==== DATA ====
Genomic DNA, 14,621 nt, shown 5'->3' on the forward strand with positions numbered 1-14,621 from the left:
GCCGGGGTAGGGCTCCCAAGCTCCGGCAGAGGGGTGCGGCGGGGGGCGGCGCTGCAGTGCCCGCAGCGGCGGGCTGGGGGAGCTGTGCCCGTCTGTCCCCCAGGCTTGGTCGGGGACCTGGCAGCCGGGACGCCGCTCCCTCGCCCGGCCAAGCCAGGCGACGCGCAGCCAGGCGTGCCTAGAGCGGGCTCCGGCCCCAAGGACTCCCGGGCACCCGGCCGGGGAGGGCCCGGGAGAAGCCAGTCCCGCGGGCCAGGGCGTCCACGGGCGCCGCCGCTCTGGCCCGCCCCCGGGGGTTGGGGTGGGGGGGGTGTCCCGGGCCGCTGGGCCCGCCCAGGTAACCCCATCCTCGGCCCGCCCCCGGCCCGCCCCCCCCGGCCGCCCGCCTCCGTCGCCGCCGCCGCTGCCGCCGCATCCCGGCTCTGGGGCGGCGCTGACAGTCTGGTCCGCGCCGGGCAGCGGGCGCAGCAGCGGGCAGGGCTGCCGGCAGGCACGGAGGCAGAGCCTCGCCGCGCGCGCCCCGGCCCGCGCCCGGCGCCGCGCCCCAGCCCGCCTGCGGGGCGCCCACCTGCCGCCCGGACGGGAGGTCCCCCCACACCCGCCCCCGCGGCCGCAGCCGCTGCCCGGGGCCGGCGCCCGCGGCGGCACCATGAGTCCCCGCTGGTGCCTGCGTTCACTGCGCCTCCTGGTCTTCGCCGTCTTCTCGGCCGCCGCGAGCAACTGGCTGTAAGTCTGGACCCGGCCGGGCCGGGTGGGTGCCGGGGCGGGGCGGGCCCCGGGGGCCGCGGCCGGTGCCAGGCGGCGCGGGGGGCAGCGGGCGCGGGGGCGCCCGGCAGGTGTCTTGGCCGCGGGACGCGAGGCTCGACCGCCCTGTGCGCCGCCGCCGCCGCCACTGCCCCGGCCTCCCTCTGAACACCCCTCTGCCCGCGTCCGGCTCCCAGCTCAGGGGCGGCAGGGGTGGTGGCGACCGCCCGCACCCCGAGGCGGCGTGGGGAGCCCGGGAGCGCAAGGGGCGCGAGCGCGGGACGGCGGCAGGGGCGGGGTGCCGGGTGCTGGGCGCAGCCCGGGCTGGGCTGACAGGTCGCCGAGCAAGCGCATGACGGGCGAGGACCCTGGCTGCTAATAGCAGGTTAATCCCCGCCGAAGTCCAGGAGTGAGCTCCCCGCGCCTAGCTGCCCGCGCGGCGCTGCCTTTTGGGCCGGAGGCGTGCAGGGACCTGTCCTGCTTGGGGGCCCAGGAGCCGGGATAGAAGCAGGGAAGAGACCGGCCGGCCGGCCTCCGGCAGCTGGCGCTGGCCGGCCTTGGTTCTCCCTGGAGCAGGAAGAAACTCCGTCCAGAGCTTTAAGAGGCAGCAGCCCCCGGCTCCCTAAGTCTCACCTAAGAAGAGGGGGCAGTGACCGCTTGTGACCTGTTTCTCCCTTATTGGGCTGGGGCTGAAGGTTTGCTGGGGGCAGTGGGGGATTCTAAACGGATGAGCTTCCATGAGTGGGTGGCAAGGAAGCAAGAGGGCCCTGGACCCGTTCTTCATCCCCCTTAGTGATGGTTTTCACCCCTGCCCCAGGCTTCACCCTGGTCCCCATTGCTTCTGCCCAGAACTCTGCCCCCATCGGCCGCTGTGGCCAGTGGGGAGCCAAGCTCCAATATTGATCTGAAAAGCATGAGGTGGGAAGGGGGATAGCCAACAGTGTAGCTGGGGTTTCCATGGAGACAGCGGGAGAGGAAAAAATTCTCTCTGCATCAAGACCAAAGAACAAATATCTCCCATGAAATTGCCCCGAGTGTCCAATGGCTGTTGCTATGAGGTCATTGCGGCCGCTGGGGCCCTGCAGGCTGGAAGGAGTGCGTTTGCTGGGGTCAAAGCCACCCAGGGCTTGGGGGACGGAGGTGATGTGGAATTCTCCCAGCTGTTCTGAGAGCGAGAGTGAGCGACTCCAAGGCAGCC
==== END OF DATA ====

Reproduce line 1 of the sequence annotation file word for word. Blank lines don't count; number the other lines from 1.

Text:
Genomic DNA, 14,621 nt, shown 5'->3' on the forward strand with positions numbered 1-14,621 from the left: